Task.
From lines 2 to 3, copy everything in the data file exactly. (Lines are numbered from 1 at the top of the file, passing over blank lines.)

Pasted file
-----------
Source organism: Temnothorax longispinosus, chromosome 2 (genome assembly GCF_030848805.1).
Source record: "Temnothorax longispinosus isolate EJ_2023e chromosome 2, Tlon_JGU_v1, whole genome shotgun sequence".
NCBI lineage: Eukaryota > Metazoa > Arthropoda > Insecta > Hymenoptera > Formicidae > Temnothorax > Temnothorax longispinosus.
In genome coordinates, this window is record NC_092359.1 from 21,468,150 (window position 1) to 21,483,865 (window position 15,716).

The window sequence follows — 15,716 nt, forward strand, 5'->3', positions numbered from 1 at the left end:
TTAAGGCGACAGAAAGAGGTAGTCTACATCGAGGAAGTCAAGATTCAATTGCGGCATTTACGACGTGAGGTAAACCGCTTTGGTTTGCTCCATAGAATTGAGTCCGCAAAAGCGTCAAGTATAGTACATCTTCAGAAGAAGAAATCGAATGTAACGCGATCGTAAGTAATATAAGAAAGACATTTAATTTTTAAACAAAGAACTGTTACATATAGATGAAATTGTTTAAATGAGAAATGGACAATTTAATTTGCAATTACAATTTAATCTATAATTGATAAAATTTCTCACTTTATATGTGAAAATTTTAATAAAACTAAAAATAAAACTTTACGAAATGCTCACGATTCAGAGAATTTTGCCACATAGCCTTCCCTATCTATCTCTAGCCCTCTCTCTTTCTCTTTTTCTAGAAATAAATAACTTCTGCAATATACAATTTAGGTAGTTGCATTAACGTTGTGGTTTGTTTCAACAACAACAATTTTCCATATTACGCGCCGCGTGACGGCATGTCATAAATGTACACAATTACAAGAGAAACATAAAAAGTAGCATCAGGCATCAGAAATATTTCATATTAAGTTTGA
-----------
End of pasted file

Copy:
Source record: "Temnothorax longispinosus isolate EJ_2023e chromosome 2, Tlon_JGU_v1, whole genome shotgun sequence".
NCBI lineage: Eukaryota > Metazoa > Arthropoda > Insecta > Hymenoptera > Formicidae > Temnothorax > Temnothorax longispinosus.